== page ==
Are you a people pleaser? If so, there’s a good chance that saying no to people is a difficult task. Learning how to say no is a valuable skill to have because without it, you could potentially find a lot of your time and energy being spent on putting other purposes and people before yourself. Sometimes, too many commitments can drain you and leave you overwhelmed when all you have to do is master the art of using two little letters: N-O!
Here are nine things to keep in mind when saying no:
Don’t Feel Guilty
There’s no reason to feel bad about saying no, and more importantly, don’t feel the need to make up an excuse. Some people struggle with a fear of conflict, but it’s a misconception to think saying no means you’re being contentious. Other times, people don’t want to be perceived as rude to friends, coworkers, etc. But there’s nothing rude about being honest about the time you have to volunteer. Also, saying no doesn’t mean the requester will be angry or you will lose a friend, either.
Learn to Create Boundaries
It’s not realistic to say yes to everyone and volunteer time whenever people ask. Plus, people shouldn’t feel comfortable asking you for anything any time they want your help. Remind people that there’s an appropriate time, place and limit to their requests. Be sure to impress upon people that your time is valuable and limited! Don’t be afraid to say you have important things on your to-do list beyond the things you’re doing for others.
Consider the Time Commitment/Costs
When people ask for favors or help, be sure to ask the appropriate questions to discern whether you have the time and resources to give them. Be realistic when considering previous commitments and responsibilities. It’s easy to underestimate the investment required making new commitments.
Don’t Say Yes on the Spot
Don’t commit to help on the spot! It’s probably a good idea to follow up with a response after you’ve had time to give it more thought. Don’t immediately say yes without checking your calendar and thinking about your immediate to-do list. This may also save you from regretting an on-the-spot promise.
You Know What’s Best
Don’t let people coax you or guilt you into volunteering your time or help. Only you know if saying yes is the right answer for you and your family. Plus, you’re the only person with insight on your other responsibilities, your energy level, time, mental health and other commitments.
Consider Your Priorities
Before saying yes, consider who or what is most important in your life. Are your yeses getting in the way of family functions, friends or time to catch up on your work? If so, you may not be striking a healthy balance with all of your commitments. As you say yes to new tasks, don’t lose sight of what things or people take top priority in your life! And if you do say yes, be fully committed to the task.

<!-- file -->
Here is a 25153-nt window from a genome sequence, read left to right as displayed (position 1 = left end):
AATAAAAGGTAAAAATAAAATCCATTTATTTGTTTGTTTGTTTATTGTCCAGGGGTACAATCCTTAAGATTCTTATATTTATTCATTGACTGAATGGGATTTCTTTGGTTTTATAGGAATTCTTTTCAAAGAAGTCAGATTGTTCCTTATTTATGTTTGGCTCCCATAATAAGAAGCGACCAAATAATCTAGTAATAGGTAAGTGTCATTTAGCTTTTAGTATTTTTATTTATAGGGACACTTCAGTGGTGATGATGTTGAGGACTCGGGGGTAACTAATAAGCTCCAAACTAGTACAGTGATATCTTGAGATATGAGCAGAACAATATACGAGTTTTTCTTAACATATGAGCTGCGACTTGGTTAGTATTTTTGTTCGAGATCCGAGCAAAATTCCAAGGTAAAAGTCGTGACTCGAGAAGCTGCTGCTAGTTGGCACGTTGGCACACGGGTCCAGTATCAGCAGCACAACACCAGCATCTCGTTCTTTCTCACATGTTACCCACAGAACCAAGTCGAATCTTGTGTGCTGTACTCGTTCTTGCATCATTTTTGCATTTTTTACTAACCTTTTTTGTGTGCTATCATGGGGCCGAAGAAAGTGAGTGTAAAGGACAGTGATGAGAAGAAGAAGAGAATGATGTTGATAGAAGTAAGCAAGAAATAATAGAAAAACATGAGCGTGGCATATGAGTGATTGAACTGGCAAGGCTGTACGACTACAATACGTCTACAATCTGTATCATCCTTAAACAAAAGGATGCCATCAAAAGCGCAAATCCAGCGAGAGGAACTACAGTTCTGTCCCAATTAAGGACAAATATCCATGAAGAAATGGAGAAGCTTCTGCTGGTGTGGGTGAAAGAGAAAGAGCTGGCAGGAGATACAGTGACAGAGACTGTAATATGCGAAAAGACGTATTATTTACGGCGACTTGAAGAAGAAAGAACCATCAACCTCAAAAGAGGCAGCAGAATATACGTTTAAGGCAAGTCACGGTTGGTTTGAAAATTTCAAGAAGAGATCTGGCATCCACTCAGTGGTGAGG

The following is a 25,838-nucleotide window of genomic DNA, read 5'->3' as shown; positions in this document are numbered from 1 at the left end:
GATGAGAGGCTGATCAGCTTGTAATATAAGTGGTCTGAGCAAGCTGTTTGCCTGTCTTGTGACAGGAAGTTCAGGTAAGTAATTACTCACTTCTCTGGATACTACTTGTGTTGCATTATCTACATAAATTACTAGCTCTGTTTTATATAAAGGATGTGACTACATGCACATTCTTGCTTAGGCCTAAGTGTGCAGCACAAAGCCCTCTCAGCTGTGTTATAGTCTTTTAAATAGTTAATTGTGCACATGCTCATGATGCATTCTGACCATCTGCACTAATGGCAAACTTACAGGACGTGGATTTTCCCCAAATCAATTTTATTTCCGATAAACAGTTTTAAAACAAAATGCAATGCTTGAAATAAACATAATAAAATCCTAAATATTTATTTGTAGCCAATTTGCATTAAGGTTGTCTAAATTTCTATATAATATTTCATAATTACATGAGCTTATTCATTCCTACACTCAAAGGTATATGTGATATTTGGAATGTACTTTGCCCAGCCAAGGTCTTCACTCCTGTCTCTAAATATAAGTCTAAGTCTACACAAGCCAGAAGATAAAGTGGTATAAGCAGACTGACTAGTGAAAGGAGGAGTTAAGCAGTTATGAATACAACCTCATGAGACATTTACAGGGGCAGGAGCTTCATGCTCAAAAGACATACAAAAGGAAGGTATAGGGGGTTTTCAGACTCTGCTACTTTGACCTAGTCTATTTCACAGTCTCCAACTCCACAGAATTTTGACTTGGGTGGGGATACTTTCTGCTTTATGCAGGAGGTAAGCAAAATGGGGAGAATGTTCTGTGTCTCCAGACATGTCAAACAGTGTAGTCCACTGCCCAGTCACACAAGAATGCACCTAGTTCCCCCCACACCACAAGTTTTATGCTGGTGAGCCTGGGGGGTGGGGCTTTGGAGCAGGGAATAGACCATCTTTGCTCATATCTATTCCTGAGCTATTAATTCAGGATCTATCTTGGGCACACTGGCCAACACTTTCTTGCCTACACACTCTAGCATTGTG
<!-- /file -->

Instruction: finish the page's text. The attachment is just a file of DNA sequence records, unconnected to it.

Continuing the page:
Downtime is OK
Don’t feel as if you have to be a busy beaver every minute of every day! Saying no is an option. Remember, you’re not a slacker just because you have down time. Perhaps downtime gives you a chance to review your weekly calendar, clear your voicemail or add things to your new to-do list.
Saying No Gives Others a Chance to Say Yes
If you say no, remember you are giving someone else a chance to volunteer! Perhaps you can refer a friend or co-worker with the right expertise for a particular task. Or maybe someone else wants the chance to network, get more experience or have more work.
Find an Accountability Partner
If you have a full plate, it may be helpful to ask your spouse, roommate or friend to help keep you accountable for your commitments. Your accountability partner can remind you of your list of previous commitments or help you find a way to just say no!
Speaking of saying no, here’s a list of 10 acceptable ways to say NO:
- You know I’d do anything for you but…
- Right now is not a good time because…
- Maybe I can help next time.
- I know someone that might be a perfect fit for that.
- Thanks for thinking of me, but I can’t.
- I’m learning to limit my commitments.
- I’m not able to set aside the time needed.
- My bandwidth is low, so I won’t be able to make it work.
- If only I could.
- It’s not feasible for me to take this on.
Hopefully the next time you are approached for help, you’ll remember these tips and alternatives for saying no. The good news is, once you’re comfortable turning people down, it’ll only get easier. Kiss your overcommitted days goodbye!